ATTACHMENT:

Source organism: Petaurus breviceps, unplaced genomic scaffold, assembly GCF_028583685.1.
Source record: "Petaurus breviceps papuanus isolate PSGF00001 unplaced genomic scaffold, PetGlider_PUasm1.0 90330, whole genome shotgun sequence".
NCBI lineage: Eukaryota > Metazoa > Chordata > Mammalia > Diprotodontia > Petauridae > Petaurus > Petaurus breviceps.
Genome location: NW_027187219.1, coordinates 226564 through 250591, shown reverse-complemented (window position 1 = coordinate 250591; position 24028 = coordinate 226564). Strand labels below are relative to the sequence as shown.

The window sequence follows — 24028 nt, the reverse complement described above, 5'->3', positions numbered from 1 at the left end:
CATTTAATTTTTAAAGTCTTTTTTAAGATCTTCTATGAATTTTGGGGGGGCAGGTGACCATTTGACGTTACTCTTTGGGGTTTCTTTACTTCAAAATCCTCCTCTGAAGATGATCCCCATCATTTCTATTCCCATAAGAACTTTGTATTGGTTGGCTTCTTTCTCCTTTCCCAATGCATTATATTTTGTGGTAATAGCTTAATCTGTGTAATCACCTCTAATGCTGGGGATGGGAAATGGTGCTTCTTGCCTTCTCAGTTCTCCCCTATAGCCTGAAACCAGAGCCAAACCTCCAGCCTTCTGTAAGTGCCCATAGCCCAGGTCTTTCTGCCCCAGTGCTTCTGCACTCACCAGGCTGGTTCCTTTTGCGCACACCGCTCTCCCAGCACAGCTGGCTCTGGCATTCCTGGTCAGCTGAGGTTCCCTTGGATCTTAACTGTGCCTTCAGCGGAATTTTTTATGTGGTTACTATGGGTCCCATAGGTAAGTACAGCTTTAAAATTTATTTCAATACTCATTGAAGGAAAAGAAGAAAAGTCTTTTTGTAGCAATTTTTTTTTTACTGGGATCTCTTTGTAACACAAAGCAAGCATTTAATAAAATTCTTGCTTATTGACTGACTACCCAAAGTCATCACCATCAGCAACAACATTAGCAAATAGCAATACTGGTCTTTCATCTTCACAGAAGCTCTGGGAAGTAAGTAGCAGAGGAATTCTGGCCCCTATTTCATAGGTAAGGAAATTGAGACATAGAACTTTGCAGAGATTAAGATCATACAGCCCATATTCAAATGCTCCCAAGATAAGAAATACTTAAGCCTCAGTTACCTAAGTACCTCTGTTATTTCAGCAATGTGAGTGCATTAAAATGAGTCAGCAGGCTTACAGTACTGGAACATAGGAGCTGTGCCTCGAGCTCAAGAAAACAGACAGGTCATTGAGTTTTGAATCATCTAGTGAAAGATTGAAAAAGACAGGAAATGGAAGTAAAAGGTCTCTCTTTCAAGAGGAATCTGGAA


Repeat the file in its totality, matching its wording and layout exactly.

Source organism: Petaurus breviceps, unplaced genomic scaffold, assembly GCF_028583685.1.
Source record: "Petaurus breviceps papuanus isolate PSGF00001 unplaced genomic scaffold, PetGlider_PUasm1.0 90330, whole genome shotgun sequence".
NCBI lineage: Eukaryota > Metazoa > Chordata > Mammalia > Diprotodontia > Petauridae > Petaurus > Petaurus breviceps.
Genome location: NW_027187219.1, coordinates 226564 through 250591, shown reverse-complemented (window position 1 = coordinate 250591; position 24028 = coordinate 226564). Strand labels below are relative to the sequence as shown.

The window sequence follows — 24028 nt, the reverse complement described above, 5'->3', positions numbered from 1 at the left end:
CATTTAATTTTTAAAGTCTTTTTTAAGATCTTCTATGAATTTTGGGGGGGCAGGTGACCATTTGACGTTACTCTTTGGGGTTTCTTTACTTCAAAATCCTCCTCTGAAGATGATCCCCATCATTTCTATTCCCATAAGAACTTTGTATTGGTTGGCTTCTTTCTCCTTTCCCAATGCATTATATTTTGTGGTAATAGCTTAATCTGTGTAATCACCTCTAATGCTGGGGATGGGAAATGGTGCTTCTTGCCTTCTCAGTTCTCCCCTATAGCCTGAAACCAGAGCCAAACCTCCAGCCTTCTGTAAGTGCCCATAGCCCAGGTCTTTCTGCCCCAGTGCTTCTGCACTCACCAGGCTGGTTCCTTTTGCGCACACCGCTCTCCCAGCACAGCTGGCTCTGGCATTCCTGGTCAGCTGAGGTTCCCTTGGATCTTAACTGTGCCTTCAGCGGAATTTTTTATGTGGTTACTATGGGTCCCATAGGTAAGTACAGCTTTAAAATTTATTTCAATACTCATTGAAGGAAAAGAAGAAAAGTCTTTTTGTAGCAATTTTTTTTTTACTGGGATCTCTTTGTAACACAAAGCAAGCATTTAATAAAATTCTTGCTTATTGACTGACTACCCAAAGTCATCACCATCAGCAACAACATTAGCAAATAGCAATACTGGTCTTTCATCTTCACAGAAGCTCTGGGAAGTAAGTAGCAGAGGAATTCTGGCCCCTATTTCATAGGTAAGGAAATTGAGACATAGAACTTTGCAGAGATTAAGATCATACAGCCCATATTCAAATGCTCCCAAGATAAGAAATACTTAAGCCTCAGTTACCTAAGTACCTCTGTTATTTCAGCAATGTGAGTGCATTAAAATGAGTCAGCAGGCTTACAGTACTGGAACATAGGAGCTGTGCCTCGAGCTCAAGAAAACAGACAGGTCATTGAGTTTTGAATCATCTAGTGAAAGATTGAAAAAGACAGGAAATGGAAGTAAAAGGTCTCTCTTTCAAGAGGAATCTGGAA